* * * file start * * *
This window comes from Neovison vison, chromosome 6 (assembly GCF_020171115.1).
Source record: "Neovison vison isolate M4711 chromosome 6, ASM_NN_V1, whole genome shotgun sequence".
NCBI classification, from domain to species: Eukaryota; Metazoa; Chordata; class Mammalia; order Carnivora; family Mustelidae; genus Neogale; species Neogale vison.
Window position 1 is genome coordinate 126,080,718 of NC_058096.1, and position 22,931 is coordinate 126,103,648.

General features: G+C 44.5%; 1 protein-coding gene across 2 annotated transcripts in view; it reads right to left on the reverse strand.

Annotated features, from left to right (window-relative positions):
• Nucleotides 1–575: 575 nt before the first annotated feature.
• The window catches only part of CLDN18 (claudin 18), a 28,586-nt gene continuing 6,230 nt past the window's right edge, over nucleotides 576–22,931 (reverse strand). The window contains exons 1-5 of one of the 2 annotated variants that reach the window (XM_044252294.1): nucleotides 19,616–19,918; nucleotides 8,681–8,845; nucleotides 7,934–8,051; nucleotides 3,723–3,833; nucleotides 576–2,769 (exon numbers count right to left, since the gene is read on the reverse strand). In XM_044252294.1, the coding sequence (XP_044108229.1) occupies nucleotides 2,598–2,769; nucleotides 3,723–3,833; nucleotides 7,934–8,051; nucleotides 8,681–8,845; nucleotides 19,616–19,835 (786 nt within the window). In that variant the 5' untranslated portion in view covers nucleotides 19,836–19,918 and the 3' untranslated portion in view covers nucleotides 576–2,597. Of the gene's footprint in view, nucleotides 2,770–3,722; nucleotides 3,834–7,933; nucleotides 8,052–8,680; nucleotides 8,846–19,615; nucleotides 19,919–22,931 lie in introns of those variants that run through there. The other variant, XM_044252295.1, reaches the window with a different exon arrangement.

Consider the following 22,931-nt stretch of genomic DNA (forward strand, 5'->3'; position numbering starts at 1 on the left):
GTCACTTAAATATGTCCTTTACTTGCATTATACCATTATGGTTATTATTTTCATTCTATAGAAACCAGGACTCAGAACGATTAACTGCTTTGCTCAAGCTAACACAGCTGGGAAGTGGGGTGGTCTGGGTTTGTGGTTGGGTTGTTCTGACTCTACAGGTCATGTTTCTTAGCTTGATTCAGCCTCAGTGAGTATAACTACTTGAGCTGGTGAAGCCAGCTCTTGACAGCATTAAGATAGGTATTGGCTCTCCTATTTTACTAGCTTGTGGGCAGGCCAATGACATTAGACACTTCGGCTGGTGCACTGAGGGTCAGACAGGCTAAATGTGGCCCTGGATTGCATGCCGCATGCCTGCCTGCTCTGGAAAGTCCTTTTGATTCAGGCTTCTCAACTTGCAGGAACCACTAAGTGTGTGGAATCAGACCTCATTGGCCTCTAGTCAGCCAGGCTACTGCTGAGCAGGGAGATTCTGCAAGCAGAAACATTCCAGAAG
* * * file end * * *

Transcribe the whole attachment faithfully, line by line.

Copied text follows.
This window comes from Neovison vison, chromosome 6 (assembly GCF_020171115.1).
Source record: "Neovison vison isolate M4711 chromosome 6, ASM_NN_V1, whole genome shotgun sequence".
NCBI classification, from domain to species: Eukaryota; Metazoa; Chordata; class Mammalia; order Carnivora; family Mustelidae; genus Neogale; species Neogale vison.
Window position 1 is genome coordinate 126,080,718 of NC_058096.1, and position 22,931 is coordinate 126,103,648.

General features: G+C 44.5%; 1 protein-coding gene across 2 annotated transcripts in view; it reads right to left on the reverse strand.

Annotated features, from left to right (window-relative positions):
• Nucleotides 1–575: 575 nt before the first annotated feature.
• The window catches only part of CLDN18 (claudin 18), a 28,586-nt gene continuing 6,230 nt past the window's right edge, over nucleotides 576–22,931 (reverse strand). The window contains exons 1-5 of one of the 2 annotated variants that reach the window (XM_044252294.1): nucleotides 19,616–19,918; nucleotides 8,681–8,845; nucleotides 7,934–8,051; nucleotides 3,723–3,833; nucleotides 576–2,769 (exon numbers count right to left, since the gene is read on the reverse strand). In XM_044252294.1, the coding sequence (XP_044108229.1) occupies nucleotides 2,598–2,769; nucleotides 3,723–3,833; nucleotides 7,934–8,051; nucleotides 8,681–8,845; nucleotides 19,616–19,835 (786 nt within the window). In that variant the 5' untranslated portion in view covers nucleotides 19,836–19,918 and the 3' untranslated portion in view covers nucleotides 576–2,597. Of the gene's footprint in view, nucleotides 2,770–3,722; nucleotides 3,834–7,933; nucleotides 8,052–8,680; nucleotides 8,846–19,615; nucleotides 19,919–22,931 lie in introns of those variants that run through there. The other variant, XM_044252295.1, reaches the window with a different exon arrangement.

Consider the following 22,931-nt stretch of genomic DNA (forward strand, 5'->3'; position numbering starts at 1 on the left):
GTCACTTAAATATGTCCTTTACTTGCATTATACCATTATGGTTATTATTTTCATTCTATAGAAACCAGGACTCAGAACGATTAACTGCTTTGCTCAAGCTAACACAGCTGGGAAGTGGGGTGGTCTGGGTTTGTGGTTGGGTTGTTCTGACTCTACAGGTCATGTTTCTTAGCTTGATTCAGCCTCAGTGAGTATAACTACTTGAGCTGGTGAAGCCAGCTCTTGACAGCATTAAGATAGGTATTGGCTCTCCTATTTTACTAGCTTGTGGGCAGGCCAATGACATTAGACACTTCGGCTGGTGCACTGAGGGTCAGACAGGCTAAATGTGGCCCTGGATTGCATGCCGCATGCCTGCCTGCTCTGGAAAGTCCTTTTGATTCAGGCTTCTCAACTTGCAGGAACCACTAAGTGTGTGGAATCAGACCTCATTGGCCTCTAGTCAGCCAGGCTACTGCTGAGCAGGGAGATTCTGCAAGCAGAAACATTCCAGAAG